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The Ancient, Biblical Christian Practice of Venerating Relics

The Ancient Christian Practice of Venerating Relics

Fr. Lawrence Lew OP

Brantly Millegan - published on 09/17/13

The veneration of relics is so obviously just a late medieval corruption of the faith, right? Actually, it comes from the Bible and the first Christians.

A speck of bone, their childhood shoes, even a drop of blood? If anything is distinctive of the devotional practices of the Catholic Church compared to Protestant Christians, it’s the Church's practices surrounding relics.

Relics are the remains of those recognized as saints, whether it is a part of their body (first degree relic), something they owned (second degree relic), or even, though less impressive, objects that have touched a first or second degree relic (third degree relic). Catholics carefully preserve relics, honor them, and even sometimes claim miracles in connection with them.

Catholics insist they are honoring Jesus' servants and in doing so are honoring Jesus. But to many Protestants, the whole practice seems at best very strange, at worst idolatrous, and, either way, in the very least, easily dismissed as just another late medieval corruption of the Catholic Church.

So Protestants (and Catholics) may be surprised to learn that the Church’s beliefs and practices surrounding relics actually come from the Bible and the early Church.

Relics in the Bible

In the Old Testament book 2 Kings, we find an curious story in which God works a miracle through the dead remains of one of his holy servants:

Elisha died and was buried. Now Moabite raiders used to enter the country every spring. Once while some Israelites were burying a man, suddenly they saw a band of raiders; so they threw the man’s body into Elisha’s tomb. When the body touched Elisha’s bones, the man came to life and stood up on his feet. (2 Kings 13.20-22)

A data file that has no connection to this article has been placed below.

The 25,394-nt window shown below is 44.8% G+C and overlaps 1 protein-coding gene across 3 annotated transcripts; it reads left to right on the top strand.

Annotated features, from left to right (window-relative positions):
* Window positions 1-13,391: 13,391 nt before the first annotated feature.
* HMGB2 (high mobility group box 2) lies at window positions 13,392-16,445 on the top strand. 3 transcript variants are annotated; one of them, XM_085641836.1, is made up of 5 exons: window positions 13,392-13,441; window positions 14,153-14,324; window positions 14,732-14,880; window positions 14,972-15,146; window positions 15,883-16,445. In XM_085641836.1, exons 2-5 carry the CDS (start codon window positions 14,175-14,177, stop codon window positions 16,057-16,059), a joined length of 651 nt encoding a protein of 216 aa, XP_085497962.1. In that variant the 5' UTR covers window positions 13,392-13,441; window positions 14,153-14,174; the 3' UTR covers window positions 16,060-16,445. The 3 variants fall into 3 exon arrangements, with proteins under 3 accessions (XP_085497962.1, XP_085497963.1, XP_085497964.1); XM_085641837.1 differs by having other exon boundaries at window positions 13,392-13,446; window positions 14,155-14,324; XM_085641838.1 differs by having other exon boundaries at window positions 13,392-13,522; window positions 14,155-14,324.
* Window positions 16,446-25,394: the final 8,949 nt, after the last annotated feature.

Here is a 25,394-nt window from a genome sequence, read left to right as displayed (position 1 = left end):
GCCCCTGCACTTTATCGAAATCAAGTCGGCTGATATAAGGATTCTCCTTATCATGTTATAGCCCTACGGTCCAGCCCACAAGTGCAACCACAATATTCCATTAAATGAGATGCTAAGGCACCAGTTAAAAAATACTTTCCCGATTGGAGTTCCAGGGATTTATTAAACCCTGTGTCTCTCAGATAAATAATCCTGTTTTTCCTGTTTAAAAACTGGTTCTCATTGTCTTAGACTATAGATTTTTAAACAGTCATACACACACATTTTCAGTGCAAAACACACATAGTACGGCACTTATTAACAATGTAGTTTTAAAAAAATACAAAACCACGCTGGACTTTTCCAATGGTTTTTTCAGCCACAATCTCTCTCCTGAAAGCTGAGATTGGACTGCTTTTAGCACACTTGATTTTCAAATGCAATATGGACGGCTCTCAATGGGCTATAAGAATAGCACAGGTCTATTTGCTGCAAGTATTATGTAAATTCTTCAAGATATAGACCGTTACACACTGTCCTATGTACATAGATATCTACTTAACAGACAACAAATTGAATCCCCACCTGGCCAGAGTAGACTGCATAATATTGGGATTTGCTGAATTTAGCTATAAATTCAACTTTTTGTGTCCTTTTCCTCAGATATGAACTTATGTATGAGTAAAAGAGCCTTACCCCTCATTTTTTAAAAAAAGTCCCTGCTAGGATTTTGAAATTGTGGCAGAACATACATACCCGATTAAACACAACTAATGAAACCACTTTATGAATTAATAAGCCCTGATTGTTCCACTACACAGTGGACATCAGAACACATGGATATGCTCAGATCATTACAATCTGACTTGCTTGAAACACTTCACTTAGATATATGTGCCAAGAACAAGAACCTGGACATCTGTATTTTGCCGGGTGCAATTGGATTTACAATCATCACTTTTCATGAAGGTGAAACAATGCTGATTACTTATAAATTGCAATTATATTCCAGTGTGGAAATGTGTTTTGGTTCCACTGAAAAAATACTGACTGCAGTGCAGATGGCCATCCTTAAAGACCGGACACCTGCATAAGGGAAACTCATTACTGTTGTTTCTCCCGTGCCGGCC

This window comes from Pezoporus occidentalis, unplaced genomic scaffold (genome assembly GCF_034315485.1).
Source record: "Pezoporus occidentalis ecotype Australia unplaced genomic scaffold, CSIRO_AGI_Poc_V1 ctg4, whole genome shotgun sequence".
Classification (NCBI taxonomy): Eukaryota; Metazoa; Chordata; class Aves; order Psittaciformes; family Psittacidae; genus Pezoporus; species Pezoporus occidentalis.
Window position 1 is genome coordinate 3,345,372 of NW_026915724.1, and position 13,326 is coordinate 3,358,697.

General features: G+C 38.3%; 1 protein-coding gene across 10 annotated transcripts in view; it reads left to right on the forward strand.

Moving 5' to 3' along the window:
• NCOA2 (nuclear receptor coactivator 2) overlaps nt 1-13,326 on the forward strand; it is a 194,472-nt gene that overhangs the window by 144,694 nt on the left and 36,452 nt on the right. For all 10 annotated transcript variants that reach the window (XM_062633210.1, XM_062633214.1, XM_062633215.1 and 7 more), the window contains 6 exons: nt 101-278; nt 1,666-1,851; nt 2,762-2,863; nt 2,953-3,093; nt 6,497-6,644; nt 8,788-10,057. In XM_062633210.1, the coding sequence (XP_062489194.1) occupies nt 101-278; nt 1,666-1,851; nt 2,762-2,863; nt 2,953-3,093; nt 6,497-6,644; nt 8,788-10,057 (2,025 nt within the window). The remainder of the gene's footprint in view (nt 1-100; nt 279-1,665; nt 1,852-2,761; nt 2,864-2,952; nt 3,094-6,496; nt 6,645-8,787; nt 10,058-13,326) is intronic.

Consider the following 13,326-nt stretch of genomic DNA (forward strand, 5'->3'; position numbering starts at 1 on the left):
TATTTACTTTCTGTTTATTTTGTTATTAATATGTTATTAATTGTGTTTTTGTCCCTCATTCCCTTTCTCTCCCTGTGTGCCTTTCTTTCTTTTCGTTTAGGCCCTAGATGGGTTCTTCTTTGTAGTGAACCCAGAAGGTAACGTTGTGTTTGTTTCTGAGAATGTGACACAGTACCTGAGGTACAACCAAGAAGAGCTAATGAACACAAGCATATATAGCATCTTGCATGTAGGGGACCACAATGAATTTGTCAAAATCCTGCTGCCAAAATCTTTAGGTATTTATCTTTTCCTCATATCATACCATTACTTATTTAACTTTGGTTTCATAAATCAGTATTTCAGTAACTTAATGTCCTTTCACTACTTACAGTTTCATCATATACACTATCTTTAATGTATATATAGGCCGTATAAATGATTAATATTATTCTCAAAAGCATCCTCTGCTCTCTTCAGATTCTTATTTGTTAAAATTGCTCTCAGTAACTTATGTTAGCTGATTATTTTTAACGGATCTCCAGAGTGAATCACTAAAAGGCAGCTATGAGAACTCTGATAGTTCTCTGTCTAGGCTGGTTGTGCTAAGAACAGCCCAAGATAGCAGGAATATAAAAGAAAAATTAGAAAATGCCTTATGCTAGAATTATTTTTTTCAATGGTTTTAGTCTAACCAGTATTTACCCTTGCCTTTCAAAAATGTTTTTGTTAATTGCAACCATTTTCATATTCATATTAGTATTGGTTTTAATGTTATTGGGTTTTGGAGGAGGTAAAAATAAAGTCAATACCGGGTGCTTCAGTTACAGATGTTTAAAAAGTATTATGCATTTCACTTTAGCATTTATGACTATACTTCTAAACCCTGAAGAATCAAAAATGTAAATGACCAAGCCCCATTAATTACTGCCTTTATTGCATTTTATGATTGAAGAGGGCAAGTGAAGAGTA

In the New Testament, we find two instances of God working through objects related to holy people. The first comes from the Gospel of Mark and is related to Jesus:

When she heard about Jesus, she came up behind him in the crowd and touched his cloak, because she thought, “If I just touch his clothes, I will be healed.” Immediately her bleeding stopped and she felt in her body that she was freed from her suffering. (Mark 5.27-29)

And the second comes from the book of Acts and is related to the Apostle Paul:

God did extraordinary miracles through Paul, so that even handkerchiefs and aprons that had touched him were taken to the sick, and their illnesses were cured and the evil spirits left them. (Acts 19.11-12)

We can see in both the Old and the New Testaments the precedence for thinking that God could work miracles through each of the kinds of relics: a first degree relic in the case of Elisha’s body, a second degree relic in the case of Jesus’ clothes, and a third degree relic in the case of the the items Paul had touched. Technically, the Church holds any object related to Christ to be a first degree relic since Jesus is, after all, God incarnate, but the point here is that there is a clear precedence in Scripture for thinking that God could work a miracle through the belonging of a holy person.

Relics in the Early Church

But did the first Christians really take those Scriptures to mean they should start preserving people’s bones?

Yes. St Polycarp, a disciple of the Apostle John and the bishop of Smyrna, was martyred in Rome around the year A.D. 155 and an account was composed soon after known as the Martyrdom of Polycarp, in which we find this passage: